Call of DutyCall of Duty IVModern Warfare 2
In a stellar piece about interactive atrocity, game designer Matthew Burns gets Alavi to explain the intent behind that level, a level in which the player is put in a position as an undercover agent to assist or simply watch a terrorist cell of Russians massacre Russian civilians in an airport. The level wasn’t designed to create controversy. It wasn’t to sell more copies. It was to further the plot, Alavi tells Burns, saying he wanted to: “sell why Russia would attack the US, make the player have an emotional connection to the bad guy Makarov, and do that in a memorable and engaging way.” He didn’t want it to be a movie. He wanted you to feel involved.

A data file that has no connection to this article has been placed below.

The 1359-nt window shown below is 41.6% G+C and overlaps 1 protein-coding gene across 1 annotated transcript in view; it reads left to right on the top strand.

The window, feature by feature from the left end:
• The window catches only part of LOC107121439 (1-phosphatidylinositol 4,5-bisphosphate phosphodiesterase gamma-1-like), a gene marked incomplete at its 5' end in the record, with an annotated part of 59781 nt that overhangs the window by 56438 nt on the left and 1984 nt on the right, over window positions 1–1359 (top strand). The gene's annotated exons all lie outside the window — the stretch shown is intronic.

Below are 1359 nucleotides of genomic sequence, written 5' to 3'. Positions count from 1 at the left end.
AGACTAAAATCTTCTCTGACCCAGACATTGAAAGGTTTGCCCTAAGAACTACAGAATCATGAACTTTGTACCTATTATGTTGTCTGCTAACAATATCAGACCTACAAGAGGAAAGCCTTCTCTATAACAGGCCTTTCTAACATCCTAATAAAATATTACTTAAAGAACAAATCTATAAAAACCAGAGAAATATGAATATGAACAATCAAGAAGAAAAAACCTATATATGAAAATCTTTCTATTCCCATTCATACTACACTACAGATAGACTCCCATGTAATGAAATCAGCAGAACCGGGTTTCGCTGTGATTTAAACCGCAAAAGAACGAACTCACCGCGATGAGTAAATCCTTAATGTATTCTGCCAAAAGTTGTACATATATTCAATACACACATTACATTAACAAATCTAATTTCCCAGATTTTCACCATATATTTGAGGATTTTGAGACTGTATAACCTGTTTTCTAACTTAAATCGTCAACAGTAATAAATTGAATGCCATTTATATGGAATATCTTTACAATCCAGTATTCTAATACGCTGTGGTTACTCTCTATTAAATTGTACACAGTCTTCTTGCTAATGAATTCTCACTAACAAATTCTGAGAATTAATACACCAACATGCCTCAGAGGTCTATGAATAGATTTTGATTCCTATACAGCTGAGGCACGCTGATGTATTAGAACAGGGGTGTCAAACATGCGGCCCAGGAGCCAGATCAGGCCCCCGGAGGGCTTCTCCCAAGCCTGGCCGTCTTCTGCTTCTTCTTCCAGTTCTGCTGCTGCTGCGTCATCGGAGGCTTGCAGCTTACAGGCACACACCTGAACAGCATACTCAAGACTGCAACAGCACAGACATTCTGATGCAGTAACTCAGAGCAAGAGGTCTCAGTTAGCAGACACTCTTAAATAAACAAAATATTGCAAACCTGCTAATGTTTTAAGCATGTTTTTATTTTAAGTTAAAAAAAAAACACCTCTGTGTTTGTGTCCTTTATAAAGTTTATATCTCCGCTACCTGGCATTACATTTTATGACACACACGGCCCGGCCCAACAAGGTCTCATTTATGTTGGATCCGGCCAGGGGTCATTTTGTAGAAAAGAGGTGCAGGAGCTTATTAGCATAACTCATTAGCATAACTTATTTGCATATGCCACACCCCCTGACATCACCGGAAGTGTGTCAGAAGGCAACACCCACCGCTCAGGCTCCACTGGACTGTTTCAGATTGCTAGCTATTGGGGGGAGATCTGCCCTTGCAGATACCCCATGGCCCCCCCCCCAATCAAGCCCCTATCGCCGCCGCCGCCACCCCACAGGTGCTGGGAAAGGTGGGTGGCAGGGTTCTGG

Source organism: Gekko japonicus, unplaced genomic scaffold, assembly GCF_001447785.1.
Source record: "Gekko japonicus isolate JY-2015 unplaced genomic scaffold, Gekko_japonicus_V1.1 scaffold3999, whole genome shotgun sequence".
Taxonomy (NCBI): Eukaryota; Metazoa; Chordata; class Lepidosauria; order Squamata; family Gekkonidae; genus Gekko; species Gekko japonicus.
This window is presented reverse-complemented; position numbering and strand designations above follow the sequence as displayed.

Was it fun? No. That’s fine with Alavi. “It isn’t really relevant whether that makes you enjoy the entertainment experience even more because you’re being naughty (à la Grand Theft Auto) or it engrosses you further into the story and makes you resent your actions. What’s relevant is that the level managed to make the player feel anything at all.”
Alavi doesn’t make Call of Duty games anymore. He, along with most of the original Modern Warfare development crew have formed Respawn Entertainment and are well on their way to making a new game that will be published by EA. Burns, meanwhile, has written a terrific essay about the atrocities that game developers have dared to let us experience in modern shooter games. It’s a topic we find fascinating here. His piece is highly recommended.
A Sea Of Endless Bullets: Spec Ops, No Russian And Interactive Atrocity [Magical Wasteland]